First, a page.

Leo Duran Producer and Reporter, Take Two
Leo Duran is a producer and reporter for KPCC’s Take Two. Leo works to find regular people with extraordinary takes on the day’s news.
Leo came to KPCC in October 2012 from the nationally-syndicated program "The Takeaway," where he performed nearly every single job since its launch except host. Leo helped to develop the show’s fast-paced conversational style and the innovative use of listener-interaction — while not getting a lot of sleep.
Leo got his start in public media as a listener to Wisconsin Public Radio, eventually leading its morning drive-time program, "The Joy Cardin Show."
He’s a University of Wisconsin graduate, an avid biker and baker, and plans to avoid buying a car for as long as he can in L.A.
Stories by Leo Duran
You know what color is, but explaining the idea of it and how it works might be a little harder. But do it creatively to an audience of 11-year-olds and you could win the "Flame Challenge" contest hosted by Alan Alda.
Most parents know what not to give their kids, but figuring what to give them, and how much? Well, that's a bit trickier.
In France, a judge will decide tomorrow whether 32 Hopi artifacts can go up for sale at an art auction. However, the Hopi tribe say those objects contain the spirits of their ancestors, and selling them as commercial art is illegal.
Newtown is thousands of miles away from southern California, but last year's shooting hit hard with the students at High Tech High in Chula Vista. A group of 45 students there are holding a Kickstarter campaign to film a documentary about gun violence. They have already raised more than $27,000.
When you play a game like World of Warcraft, you're not only playing with dwarf paladins and goblin mages, but human spies, too. The New York Times and ProPublica report on how spy agencies have been monitoring communications on MMORPGs.
The new documentary, "Mortified Nation," showcases stage shows around the country where adults read from the diaries and journals they kept as kids in front of a live audience. It's sometimes embarrassing, but always funny.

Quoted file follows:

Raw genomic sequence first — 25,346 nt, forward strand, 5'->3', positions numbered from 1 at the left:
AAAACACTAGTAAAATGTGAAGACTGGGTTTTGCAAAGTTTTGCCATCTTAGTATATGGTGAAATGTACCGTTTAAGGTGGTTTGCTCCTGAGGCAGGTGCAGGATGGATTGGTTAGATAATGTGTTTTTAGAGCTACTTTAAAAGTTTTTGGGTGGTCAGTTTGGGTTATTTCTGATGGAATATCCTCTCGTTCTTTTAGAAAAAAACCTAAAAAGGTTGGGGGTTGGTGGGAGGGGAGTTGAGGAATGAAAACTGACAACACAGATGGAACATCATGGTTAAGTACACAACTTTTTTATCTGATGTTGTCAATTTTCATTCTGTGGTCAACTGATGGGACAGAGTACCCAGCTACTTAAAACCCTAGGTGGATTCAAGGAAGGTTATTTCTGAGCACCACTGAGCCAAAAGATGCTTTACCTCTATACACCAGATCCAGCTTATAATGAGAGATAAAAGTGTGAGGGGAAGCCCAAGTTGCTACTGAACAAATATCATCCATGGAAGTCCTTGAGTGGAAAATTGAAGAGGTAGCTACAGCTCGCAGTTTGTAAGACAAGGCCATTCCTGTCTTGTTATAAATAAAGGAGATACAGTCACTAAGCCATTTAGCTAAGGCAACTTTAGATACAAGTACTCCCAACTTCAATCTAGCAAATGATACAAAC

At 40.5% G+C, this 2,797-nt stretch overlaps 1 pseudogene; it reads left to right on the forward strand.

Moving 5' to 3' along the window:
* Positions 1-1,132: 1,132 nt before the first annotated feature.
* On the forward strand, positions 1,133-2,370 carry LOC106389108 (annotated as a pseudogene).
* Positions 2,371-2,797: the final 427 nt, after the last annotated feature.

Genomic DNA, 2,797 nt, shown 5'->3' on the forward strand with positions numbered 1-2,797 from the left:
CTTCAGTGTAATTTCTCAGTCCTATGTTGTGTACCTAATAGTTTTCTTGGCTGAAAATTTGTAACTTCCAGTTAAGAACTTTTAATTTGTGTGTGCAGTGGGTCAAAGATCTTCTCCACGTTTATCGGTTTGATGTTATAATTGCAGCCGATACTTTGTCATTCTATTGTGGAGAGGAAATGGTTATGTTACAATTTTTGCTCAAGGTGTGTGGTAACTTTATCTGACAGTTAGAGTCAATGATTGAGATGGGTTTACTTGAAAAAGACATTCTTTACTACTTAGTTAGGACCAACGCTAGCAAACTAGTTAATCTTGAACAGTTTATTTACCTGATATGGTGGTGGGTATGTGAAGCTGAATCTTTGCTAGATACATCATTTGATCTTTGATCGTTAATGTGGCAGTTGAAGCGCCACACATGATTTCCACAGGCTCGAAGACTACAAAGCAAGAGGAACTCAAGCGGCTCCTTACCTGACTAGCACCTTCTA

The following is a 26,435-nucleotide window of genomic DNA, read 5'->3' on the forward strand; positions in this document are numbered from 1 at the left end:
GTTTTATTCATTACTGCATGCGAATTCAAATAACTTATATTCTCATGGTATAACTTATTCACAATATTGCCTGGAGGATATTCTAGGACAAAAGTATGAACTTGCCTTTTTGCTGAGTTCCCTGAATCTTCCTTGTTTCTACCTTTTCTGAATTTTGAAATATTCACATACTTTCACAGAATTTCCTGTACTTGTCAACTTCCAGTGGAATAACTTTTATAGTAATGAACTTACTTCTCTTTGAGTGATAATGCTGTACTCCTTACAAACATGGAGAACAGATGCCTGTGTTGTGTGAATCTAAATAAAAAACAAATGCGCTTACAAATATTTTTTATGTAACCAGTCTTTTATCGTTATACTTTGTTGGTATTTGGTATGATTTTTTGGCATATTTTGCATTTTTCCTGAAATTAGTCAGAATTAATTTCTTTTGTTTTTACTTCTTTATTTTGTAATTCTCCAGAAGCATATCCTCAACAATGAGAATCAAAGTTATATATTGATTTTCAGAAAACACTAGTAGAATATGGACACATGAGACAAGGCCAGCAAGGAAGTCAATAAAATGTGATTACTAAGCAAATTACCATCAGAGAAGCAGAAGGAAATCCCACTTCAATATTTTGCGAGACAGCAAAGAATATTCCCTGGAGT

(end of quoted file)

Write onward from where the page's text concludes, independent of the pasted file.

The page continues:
A new production of the play, "12 Angry Men," twists the formula of the classic drama by dividing the racial make-up of the jury between black and white.
Ben Patrick Johnson is a major voiceover artists in Hollywood, one of fewer than a dozen of his kind. Part of Take Two's series on weird jobs in the Industry.
Did angry anti-immigrant rhetoric lead to the killing of a 37-year-old Ecuadorian immigrant in Patchogue, N.Y., in 2008? A new book looks at the case.
What if Captain Kirk and Spock hooked up? Writers of male-male fiction (or m/m) construct romance novels, comics, and stories. And it's primarily written by heterosexual women, for heterosexual women.
When billboards do their job right, they get your attention. Rarely do they inspire you to say, “wow!” In downtown Los Angeles, though, there’s a great reason to look up.
The case may be closed, but the tragedy leaves many questions behind. Questions raised in the new documentary "Valentine Road," which airs tonight at 9 p.m. on HBO.
Cheech Marin isn't just an actor, but an art collector. He talks about his love of Chicano art, especially small pieces.
Orange County mom Lori Duron dreamed of having a girl to dress up and play dolls with. Turns out her dream came true in a very different way.
When the Supreme Court struck down the Defense of Marriage Act last June, that was supposed to clear the way for same-sex married couples to obtain federal benefits. But LGBT service members are still fighting that battle.